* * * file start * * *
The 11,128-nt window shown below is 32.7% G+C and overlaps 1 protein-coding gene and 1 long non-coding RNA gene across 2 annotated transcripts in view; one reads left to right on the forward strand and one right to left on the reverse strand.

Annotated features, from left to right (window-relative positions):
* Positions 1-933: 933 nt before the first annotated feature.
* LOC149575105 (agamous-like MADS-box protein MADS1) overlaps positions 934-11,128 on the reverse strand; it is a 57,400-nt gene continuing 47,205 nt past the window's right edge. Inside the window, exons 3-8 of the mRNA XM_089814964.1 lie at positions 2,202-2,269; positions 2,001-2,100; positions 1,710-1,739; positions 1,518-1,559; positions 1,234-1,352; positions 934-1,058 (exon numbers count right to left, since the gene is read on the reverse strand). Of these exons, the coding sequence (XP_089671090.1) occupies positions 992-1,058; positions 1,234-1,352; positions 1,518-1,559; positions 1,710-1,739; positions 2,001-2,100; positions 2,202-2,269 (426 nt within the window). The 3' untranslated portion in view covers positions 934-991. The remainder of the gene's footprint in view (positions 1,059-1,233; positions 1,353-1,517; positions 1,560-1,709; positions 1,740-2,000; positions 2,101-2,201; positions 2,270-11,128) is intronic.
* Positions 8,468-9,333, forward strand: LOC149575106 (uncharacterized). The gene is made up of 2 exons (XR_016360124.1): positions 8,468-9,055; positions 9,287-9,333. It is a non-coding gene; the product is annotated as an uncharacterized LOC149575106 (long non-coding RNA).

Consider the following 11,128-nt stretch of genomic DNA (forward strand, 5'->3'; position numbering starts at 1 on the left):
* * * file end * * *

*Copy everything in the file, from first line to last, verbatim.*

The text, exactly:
The 11,128-nt window shown below is 32.7% G+C and overlaps 1 protein-coding gene and 1 long non-coding RNA gene across 2 annotated transcripts in view; one reads left to right on the forward strand and one right to left on the reverse strand.

Annotated features, from left to right (window-relative positions):
* Positions 1-933: 933 nt before the first annotated feature.
* LOC149575105 (agamous-like MADS-box protein MADS1) overlaps positions 934-11,128 on the reverse strand; it is a 57,400-nt gene continuing 47,205 nt past the window's right edge. Inside the window, exons 3-8 of the mRNA XM_089814964.1 lie at positions 2,202-2,269; positions 2,001-2,100; positions 1,710-1,739; positions 1,518-1,559; positions 1,234-1,352; positions 934-1,058 (exon numbers count right to left, since the gene is read on the reverse strand). Of these exons, the coding sequence (XP_089671090.1) occupies positions 992-1,058; positions 1,234-1,352; positions 1,518-1,559; positions 1,710-1,739; positions 2,001-2,100; positions 2,202-2,269 (426 nt within the window). The 3' untranslated portion in view covers positions 934-991. The remainder of the gene's footprint in view (positions 1,059-1,233; positions 1,353-1,517; positions 1,560-1,709; positions 1,740-2,000; positions 2,101-2,201; positions 2,270-11,128) is intronic.
* Positions 8,468-9,333, forward strand: LOC149575106 (uncharacterized). The gene is made up of 2 exons (XR_016360124.1): positions 8,468-9,055; positions 9,287-9,333. It is a non-coding gene; the product is annotated as an uncharacterized LOC149575106 (long non-coding RNA).

Consider the following 11,128-nt stretch of genomic DNA (forward strand, 5'->3'; position numbering starts at 1 on the left):